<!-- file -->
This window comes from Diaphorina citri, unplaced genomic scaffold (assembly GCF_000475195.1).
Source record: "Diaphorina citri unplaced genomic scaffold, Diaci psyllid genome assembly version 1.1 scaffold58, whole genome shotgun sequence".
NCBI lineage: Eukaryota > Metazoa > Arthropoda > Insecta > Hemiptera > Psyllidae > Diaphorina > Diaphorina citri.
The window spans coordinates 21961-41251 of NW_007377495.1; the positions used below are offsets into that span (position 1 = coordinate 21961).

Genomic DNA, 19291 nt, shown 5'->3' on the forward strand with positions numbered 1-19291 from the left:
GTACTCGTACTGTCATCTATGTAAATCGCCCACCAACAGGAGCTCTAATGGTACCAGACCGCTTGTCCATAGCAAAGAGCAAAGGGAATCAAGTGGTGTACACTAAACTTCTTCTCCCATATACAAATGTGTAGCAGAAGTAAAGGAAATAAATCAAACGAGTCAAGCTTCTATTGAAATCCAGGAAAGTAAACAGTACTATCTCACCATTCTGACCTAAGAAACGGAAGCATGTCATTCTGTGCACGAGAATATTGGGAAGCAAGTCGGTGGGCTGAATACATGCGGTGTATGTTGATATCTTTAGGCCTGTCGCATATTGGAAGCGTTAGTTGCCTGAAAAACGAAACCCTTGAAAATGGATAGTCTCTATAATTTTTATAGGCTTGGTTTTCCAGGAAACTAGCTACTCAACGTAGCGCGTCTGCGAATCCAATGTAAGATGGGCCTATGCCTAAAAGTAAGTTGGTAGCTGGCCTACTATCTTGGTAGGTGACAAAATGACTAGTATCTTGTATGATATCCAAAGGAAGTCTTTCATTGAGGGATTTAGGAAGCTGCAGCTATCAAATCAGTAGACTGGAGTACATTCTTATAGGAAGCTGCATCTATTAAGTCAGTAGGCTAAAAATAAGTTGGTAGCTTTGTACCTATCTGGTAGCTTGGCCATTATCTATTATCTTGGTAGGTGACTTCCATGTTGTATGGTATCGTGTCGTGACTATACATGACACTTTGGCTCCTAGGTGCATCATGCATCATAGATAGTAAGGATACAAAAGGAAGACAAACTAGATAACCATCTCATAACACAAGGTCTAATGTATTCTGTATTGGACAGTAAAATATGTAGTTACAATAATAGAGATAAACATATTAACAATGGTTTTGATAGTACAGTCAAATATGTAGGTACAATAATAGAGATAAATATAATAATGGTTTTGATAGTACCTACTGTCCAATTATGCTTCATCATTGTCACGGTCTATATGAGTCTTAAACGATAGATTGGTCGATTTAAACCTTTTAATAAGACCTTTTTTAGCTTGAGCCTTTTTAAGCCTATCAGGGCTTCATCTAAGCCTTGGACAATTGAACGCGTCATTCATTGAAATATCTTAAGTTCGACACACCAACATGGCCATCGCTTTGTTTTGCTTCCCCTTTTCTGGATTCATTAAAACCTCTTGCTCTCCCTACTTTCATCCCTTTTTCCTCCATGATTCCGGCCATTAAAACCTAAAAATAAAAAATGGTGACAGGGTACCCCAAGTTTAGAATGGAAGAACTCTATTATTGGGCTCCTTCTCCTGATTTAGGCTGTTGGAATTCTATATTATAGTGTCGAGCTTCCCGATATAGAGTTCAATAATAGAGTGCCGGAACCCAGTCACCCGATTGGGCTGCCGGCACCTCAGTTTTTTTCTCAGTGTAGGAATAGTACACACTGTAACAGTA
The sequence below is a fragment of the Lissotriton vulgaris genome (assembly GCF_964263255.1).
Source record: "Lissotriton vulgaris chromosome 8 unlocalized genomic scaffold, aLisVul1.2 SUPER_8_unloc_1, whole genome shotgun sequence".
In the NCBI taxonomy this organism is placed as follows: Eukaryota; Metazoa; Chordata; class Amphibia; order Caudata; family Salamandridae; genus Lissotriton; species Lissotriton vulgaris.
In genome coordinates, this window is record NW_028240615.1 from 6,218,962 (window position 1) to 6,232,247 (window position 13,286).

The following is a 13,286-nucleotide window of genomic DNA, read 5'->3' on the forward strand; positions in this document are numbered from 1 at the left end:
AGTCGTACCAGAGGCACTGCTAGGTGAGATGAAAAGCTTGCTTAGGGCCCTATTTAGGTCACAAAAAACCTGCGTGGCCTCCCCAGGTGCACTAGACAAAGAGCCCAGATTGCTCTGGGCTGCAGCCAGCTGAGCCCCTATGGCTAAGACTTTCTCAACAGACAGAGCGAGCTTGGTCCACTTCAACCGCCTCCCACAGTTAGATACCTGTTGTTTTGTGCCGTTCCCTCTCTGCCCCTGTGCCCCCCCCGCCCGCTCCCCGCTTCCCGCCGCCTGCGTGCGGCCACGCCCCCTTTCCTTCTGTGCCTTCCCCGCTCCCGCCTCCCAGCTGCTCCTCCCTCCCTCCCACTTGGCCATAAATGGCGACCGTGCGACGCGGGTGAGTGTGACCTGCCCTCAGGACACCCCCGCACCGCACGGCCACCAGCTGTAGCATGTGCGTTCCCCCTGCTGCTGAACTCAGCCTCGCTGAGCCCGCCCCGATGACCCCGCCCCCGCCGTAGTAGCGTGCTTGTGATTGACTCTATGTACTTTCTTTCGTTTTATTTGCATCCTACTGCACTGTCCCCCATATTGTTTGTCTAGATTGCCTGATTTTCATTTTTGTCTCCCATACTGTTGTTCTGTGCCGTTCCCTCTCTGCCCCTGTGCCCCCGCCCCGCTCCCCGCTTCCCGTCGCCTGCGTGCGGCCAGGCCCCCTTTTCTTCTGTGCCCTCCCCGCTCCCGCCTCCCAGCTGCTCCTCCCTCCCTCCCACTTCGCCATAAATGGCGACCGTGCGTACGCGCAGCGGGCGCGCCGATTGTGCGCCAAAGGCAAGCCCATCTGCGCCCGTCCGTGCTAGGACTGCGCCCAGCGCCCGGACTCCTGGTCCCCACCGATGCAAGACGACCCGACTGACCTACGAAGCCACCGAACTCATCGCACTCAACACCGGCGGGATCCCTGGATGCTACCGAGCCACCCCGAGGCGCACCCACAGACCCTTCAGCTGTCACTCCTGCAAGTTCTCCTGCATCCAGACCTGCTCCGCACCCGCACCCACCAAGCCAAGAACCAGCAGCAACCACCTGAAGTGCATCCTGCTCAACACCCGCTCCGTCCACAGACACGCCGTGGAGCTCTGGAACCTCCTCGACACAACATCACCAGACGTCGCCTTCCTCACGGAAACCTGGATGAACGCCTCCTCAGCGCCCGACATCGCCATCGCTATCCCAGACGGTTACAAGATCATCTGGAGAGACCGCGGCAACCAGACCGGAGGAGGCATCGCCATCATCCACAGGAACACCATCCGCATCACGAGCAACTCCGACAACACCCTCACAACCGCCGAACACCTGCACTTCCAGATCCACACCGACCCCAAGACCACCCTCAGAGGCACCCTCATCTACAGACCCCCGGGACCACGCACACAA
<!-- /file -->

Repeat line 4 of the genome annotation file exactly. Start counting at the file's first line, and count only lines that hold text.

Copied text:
The window spans coordinates 21961-41251 of NW_007377495.1; the positions used below are offsets into that span (position 1 = coordinate 21961).